Sunday, March 12, 2006

sweet time

The box of leftover pizza positively dominates the inside of my refrigerator and my thoughts. A vibrantly printed box, growing a little soft on the bottom as it saps moisture from its previously delicious contents. Supreme Meat: salami, pepperoni, ground beef, Italian sausage, and bacon amidst layers upon layers of gooey cheddar cheese on a soft bed of dough slathered in pizza sauce. That was last night. Today, the box contains little more than basic sustenance, a congealing agglomeration of proteins, micro-nutrients, and omega-3 fatty acids; a few wedges of petrified cholesterol stuck to the bottom of a ratty cardboard box. Lunch. Something to get me through this day.

This day, a day, a very normal day for normal people. A few hours ago, the sun rose as it should and most of the citizens of this city woke up, stretched, yawned, and some of them kissed their loved ones good morning. Indeed, cats, dogs, and children were fed. Televisions were switched on and newspapers, read. There was no real cause for alarm. The usual murders and home invasions were reported in the usual neighbourhoods, and everyone tsk tsked and said, "well, at least it's not my neighbourhood." Corporations were still corrupt and politicians were still crooks; government continued to be big business. Everyone glanced at the international headlines and skimmed the articles they found vaguely interesting before settling into the comfort of the sports or entertainment sections. Clocks ticked. Cars were started. Commutes were made and work was performed.

But for those in my field, this is not just a day - this is a very special day. Around a month ago, my colleagues and I switched off our televisions and put down the newspapers because they could tell us nothing that was really important. We began to spend more time with our friends and families, and regretted, a little, that we could not fill them in on the impending situation. We spent more time doing the things we loved, and regretted, a little, that we had only a finite time to enjoy them - an amount of time that we were very familiar with. It was a countdown of sorts. A countdown that was not filled with dread, as our dread had run out long ago. A countdown that was not filled with hope, as we had never had any to begin with. No, this countdown was one filled with little more than sadness, for that was all that was left after all this time. This is a day we - those in my field - have been expecting for nearly seven thousand years. A day which has now come.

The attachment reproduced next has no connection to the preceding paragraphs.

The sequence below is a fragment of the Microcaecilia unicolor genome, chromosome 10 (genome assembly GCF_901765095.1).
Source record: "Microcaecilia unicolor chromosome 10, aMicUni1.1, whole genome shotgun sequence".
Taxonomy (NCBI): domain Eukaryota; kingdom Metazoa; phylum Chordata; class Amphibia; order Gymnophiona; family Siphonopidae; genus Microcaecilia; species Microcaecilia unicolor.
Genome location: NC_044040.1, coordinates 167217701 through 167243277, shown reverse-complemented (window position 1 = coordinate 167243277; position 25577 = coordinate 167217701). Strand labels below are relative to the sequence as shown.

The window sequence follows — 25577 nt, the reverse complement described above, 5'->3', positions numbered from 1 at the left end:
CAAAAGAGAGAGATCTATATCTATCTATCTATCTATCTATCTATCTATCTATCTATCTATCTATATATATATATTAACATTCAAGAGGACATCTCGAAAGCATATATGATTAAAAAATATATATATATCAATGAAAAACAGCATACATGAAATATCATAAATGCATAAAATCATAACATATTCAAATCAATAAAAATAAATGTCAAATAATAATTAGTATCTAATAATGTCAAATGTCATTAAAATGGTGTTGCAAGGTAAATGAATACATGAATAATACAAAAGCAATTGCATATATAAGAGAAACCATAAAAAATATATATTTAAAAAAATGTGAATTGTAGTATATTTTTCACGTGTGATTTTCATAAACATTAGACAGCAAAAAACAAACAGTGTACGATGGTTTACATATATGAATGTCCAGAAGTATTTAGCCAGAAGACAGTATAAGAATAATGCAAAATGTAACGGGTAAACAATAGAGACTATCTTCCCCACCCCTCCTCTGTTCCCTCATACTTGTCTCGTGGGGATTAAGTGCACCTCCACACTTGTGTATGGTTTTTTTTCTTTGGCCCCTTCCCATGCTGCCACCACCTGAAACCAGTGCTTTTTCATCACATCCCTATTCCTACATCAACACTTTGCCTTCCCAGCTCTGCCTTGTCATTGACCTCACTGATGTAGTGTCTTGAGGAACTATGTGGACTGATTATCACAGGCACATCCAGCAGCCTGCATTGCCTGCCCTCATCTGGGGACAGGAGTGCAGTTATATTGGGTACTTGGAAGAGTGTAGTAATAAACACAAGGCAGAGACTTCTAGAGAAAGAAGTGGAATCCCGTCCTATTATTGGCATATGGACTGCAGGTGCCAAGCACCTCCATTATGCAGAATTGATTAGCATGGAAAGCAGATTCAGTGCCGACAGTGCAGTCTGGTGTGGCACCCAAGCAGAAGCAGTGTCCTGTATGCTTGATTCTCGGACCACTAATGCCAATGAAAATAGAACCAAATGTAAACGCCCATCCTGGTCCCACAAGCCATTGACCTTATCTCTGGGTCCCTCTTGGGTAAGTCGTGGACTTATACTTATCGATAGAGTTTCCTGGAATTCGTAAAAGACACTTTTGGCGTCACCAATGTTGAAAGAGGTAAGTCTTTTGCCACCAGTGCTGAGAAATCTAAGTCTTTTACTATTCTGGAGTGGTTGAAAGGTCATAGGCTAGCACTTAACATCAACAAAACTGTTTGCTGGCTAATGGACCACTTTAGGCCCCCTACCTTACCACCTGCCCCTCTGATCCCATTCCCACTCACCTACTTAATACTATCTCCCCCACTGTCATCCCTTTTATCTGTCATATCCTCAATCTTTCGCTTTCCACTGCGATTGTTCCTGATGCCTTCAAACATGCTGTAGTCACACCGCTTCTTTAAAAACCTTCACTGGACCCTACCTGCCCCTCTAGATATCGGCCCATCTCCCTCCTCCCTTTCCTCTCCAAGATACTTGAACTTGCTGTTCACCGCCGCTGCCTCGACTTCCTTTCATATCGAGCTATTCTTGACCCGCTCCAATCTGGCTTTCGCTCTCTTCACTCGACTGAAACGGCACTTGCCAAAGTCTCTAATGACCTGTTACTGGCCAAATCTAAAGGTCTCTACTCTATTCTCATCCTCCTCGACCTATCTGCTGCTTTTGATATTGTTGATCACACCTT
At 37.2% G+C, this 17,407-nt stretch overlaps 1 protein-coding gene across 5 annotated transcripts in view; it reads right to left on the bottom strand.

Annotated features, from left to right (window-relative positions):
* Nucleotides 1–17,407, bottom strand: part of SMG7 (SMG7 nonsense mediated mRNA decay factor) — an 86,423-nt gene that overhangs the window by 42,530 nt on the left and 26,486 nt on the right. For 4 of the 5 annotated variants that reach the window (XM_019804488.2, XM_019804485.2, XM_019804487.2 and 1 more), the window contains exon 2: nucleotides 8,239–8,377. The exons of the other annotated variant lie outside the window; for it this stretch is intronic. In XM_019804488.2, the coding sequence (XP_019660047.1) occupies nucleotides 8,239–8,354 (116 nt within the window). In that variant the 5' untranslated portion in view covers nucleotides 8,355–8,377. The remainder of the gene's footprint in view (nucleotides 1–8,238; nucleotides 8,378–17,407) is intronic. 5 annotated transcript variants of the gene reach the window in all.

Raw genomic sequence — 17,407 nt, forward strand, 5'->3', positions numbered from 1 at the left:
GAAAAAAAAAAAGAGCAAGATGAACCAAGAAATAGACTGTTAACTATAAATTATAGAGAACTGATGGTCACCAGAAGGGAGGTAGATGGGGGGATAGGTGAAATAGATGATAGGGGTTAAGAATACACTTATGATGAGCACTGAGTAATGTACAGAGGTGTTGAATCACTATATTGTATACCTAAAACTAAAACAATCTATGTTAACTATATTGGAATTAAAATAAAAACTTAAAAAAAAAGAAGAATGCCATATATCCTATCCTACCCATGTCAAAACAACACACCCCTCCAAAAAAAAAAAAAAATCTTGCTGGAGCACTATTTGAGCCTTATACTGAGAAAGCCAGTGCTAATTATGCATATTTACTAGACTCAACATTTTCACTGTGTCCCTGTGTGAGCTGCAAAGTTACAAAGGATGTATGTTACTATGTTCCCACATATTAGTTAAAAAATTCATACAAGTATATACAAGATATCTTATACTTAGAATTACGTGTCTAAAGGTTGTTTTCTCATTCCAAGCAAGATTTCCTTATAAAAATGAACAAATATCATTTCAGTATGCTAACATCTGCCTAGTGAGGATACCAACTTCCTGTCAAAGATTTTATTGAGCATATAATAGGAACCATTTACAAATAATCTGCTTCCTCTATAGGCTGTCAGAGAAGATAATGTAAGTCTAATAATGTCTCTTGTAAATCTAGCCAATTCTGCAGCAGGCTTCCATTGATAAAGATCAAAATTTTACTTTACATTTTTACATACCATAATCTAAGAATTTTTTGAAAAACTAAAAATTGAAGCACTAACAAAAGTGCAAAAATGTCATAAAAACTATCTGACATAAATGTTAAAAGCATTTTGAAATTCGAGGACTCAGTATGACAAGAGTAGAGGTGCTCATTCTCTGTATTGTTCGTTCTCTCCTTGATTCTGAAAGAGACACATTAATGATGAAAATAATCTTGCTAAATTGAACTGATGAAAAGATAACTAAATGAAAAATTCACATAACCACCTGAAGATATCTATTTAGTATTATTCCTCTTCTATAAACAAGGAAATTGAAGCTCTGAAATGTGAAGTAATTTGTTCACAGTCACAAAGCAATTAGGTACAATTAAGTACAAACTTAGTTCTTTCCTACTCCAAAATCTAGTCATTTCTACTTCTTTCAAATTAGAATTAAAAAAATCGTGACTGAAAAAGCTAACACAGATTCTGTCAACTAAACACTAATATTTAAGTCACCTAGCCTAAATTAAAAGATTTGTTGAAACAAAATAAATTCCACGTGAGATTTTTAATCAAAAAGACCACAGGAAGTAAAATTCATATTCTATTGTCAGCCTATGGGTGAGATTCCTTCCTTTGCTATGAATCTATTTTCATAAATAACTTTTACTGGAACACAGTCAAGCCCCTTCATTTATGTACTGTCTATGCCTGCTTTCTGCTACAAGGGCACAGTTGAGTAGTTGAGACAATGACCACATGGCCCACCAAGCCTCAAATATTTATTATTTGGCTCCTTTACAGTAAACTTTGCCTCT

They initiated the attack against us all that time ago by launching a fleet of warships towards our home system. Initial transmissions, picked up some six thousand years ago, indicated little more than the vague intent of general hostility, and our continued efforts to contact the fleet have been met with silence. Intelligence confirmed that at least one squadron of four scout ships arrived in the skies over our planet two hundred, fifty-seven years ago. A sighting was made, but an attempt to engage the ships was unsuccessful to say the very least. Forty-four years ago, we sent up a reconnaissance ship, Mediator II, with the intent of intercepting the fleet, gathering information, and potentially making contact. Twenty-three years after launch, our ship arrived and was able to send back stunning images of the alien fleet. Several millennia worth of fears were confirmed, as many weapons were clearly identifiable in the photos. After only six minutes, fifty-one seconds amongst the fleet, all contact with Mediator II was lost.

So, it's like this that I find myself on this day: waiting, but hardly waiting. Day-old pizza bakes in the oven, the rich aroma of garlic filling my house. The sun has been let in, and my cat is stretched out in a warm patch on the hardwood floor. An alien fleet of warships is a mere ninety thousand kilometres away, hungry for our annihilation. Waiting, but hardly waiting. A book lies open in my lap, and my greatest concern at the moment is that I make it to the end. Would I be a wiser man to dread the unstoppable, to fear the unavoidable? Maybe. But after seven thousand years, many layers of emotion have been stripped away until all that is left is sadness. Sadness at our slow rate of maturation. Sadness at our lack of apperception. Sadness at our inability, our refusal, to communicate. With one another.

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